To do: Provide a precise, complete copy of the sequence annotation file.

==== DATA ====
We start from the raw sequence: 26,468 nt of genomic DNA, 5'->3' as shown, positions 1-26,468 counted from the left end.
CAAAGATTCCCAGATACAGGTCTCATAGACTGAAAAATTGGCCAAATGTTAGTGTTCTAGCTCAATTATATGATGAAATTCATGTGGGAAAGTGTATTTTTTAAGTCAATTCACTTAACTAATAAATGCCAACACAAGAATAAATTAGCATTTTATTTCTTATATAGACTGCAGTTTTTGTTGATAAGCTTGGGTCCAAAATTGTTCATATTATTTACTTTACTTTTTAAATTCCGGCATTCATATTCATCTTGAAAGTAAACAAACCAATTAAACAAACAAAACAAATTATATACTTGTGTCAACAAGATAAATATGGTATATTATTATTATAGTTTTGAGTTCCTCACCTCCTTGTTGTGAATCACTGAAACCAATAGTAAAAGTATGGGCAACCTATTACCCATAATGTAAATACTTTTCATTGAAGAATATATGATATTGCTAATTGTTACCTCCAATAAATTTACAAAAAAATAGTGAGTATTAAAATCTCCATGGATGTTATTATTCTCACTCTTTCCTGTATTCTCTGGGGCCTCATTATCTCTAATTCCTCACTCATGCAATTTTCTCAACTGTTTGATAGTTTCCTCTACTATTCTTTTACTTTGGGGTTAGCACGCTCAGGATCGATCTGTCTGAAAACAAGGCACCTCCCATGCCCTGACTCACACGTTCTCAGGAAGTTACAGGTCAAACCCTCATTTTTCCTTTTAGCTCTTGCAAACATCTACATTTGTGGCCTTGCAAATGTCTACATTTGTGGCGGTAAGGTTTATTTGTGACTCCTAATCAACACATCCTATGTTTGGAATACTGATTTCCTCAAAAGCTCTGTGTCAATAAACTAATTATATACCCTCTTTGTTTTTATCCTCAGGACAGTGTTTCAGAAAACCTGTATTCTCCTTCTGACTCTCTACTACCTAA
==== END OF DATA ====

We start from the raw sequence: 26,468 nt of genomic DNA, 5'->3' as shown, positions 1-26,468 counted from the left end.
CAAAGATTCCCAGATACAGGTCTCATAGACTGAAAAATTGGCCAAATGTTAGTGTTCTAGCTCAATTATATGATGAAATTCATGTGGGAAAGTGTATTTTTTAAGTCAATTCACTTAACTAATAAATGCCAACACAAGAATAAATTAGCATTTTATTTCTTATATAGACTGCAGTTTTTGTTGATAAGCTTGGGTCCAAAATTGTTCATATTATTTACTTTACTTTTTAAATTCCGGCATTCATATTCATCTTGAAAGTAAACAAACCAATTAAACAAACAAAACAAATTATATACTTGTGTCAACAAGATAAATATGGTATATTATTATTATAGTTTTGAGTTCCTCACCTCCTTGTTGTGAATCACTGAAACCAATAGTAAAAGTATGGGCAACCTATTACCCATAATGTAAATACTTTTCATTGAAGAATATATGATATTGCTAATTGTTACCTCCAATAAATTTACAAAAAAATAGTGAGTATTAAAATCTCCATGGATGTTATTATTCTCACTCTTTCCTGTATTCTCTGGGGCCTCATTATCTCTAATTCCTCACTCATGCAATTTTCTCAACTGTTTGATAGTTTCCTCTACTATTCTTTTACTTTGGGGTTAGCACGCTCAGGATCGATCTGTCTGAAAACAAGGCACCTCCCATGCCCTGACTCACACGTTCTCAGGAAGTTACAGGTCAAACCCTCATTTTTCCTTTTAGCTCTTGCAAACATCTACATTTGTGGCCTTGCAAATGTCTACATTTGTGGCGGTAAGGTTTATTTGTGACTCCTAATCAACACATCCTATGTTTGGAATACTGATTTCCTCAAAAGCTCTGTGTCAATAAACTAATTATATACCCTCTTTGTTTTTATCCTCAGGACAGTGTTTCAGAAAACCTGTATTCTCCTTCTGACTCTCTACTACCTAA